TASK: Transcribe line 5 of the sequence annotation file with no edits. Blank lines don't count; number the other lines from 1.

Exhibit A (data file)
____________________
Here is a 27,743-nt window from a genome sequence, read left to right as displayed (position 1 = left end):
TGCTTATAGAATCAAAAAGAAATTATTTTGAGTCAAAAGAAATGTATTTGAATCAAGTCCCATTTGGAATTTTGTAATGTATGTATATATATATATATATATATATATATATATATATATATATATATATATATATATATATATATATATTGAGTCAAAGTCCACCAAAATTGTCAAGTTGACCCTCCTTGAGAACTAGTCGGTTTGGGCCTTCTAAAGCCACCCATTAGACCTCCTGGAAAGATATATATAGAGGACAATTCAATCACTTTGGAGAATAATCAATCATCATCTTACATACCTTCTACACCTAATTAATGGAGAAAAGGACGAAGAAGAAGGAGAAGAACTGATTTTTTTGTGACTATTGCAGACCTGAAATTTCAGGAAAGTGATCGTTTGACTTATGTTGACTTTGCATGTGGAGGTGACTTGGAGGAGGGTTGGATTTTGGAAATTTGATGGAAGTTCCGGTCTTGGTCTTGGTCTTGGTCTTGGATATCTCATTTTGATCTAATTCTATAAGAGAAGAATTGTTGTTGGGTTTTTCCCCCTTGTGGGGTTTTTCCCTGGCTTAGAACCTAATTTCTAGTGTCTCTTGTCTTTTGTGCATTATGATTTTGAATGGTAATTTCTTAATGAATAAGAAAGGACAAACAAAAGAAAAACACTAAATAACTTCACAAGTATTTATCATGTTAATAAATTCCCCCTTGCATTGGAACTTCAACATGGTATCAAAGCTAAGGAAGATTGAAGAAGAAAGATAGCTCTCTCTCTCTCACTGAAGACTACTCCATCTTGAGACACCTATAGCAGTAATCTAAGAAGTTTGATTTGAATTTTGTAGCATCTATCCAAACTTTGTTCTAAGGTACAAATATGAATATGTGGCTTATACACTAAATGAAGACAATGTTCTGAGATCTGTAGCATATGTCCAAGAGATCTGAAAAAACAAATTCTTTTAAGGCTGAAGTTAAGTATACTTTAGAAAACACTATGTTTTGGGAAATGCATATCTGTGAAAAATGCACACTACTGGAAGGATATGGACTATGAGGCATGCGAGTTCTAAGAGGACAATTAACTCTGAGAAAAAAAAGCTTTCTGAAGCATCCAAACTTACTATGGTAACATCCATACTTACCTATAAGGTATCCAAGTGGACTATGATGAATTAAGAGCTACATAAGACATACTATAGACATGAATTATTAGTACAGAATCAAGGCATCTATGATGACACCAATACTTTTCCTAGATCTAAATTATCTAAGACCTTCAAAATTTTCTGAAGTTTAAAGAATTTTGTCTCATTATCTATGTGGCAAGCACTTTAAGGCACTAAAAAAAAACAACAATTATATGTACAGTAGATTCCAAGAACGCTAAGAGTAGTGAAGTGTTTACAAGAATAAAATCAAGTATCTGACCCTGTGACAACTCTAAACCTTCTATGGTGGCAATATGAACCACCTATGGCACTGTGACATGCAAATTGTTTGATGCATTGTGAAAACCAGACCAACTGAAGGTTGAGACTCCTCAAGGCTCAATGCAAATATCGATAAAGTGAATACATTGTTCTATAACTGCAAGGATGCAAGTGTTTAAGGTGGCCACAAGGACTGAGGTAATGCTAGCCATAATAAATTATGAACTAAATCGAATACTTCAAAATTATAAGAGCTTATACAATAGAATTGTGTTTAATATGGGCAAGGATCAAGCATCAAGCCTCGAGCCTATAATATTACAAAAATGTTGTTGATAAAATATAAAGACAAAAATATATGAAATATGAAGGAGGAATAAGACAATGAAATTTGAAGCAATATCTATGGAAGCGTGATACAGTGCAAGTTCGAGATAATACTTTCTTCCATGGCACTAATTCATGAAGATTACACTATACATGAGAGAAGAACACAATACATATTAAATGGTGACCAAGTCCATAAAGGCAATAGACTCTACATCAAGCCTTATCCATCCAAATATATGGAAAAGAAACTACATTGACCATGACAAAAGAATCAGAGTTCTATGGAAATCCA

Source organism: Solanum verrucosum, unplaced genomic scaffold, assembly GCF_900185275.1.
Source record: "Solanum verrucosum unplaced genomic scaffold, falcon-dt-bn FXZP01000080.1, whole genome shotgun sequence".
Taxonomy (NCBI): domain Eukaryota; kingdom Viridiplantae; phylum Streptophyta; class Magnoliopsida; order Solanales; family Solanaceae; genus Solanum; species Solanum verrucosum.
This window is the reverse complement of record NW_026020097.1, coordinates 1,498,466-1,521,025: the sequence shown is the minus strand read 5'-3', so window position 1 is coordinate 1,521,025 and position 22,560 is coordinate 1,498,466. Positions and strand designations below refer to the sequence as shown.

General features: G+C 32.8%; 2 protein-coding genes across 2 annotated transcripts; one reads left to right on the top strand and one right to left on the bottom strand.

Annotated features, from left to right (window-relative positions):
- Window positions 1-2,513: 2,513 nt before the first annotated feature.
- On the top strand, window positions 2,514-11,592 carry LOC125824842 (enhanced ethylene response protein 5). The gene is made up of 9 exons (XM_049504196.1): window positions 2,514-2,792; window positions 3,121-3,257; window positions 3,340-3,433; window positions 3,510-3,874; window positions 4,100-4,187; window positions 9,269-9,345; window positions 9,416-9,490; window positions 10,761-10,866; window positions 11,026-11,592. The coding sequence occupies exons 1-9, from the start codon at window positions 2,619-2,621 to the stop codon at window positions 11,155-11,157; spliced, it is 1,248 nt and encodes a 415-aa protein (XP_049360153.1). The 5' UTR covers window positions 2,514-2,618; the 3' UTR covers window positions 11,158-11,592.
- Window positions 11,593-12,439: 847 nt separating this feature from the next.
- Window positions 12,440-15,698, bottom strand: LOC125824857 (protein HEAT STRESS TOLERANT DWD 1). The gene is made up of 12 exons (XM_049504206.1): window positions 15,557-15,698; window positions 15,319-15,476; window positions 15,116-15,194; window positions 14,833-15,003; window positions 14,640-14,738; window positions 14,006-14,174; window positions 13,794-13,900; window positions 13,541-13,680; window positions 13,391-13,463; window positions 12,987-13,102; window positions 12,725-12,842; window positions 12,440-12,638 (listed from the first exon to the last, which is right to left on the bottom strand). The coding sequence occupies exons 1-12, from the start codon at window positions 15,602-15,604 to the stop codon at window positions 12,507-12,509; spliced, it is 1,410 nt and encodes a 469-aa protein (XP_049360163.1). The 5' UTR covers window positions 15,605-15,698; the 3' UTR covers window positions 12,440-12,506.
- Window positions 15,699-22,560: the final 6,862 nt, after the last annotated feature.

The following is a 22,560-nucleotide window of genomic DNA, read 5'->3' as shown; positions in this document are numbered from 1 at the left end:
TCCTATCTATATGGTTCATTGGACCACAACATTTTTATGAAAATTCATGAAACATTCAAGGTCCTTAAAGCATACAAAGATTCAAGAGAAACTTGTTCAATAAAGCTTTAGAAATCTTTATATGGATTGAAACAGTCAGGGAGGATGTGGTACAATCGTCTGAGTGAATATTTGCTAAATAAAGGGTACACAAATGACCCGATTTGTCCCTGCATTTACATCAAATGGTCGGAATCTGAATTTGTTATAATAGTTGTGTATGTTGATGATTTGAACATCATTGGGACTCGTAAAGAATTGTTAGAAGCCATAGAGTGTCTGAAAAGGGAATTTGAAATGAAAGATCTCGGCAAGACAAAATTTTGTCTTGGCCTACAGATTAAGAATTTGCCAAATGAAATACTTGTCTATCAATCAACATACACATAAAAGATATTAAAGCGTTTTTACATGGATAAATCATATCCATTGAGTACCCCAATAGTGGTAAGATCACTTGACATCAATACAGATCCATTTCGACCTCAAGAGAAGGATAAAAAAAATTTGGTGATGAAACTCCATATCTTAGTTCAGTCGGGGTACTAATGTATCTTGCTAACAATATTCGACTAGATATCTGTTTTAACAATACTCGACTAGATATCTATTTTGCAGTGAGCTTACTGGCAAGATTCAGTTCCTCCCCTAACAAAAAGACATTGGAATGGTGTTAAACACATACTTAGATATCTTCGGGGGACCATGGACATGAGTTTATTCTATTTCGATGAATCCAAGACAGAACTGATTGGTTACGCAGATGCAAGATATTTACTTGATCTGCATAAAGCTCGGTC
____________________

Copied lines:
Taxonomy (NCBI): domain Eukaryota; kingdom Viridiplantae; phylum Streptophyta; class Magnoliopsida; order Solanales; family Solanaceae; genus Solanum; species Solanum verrucosum.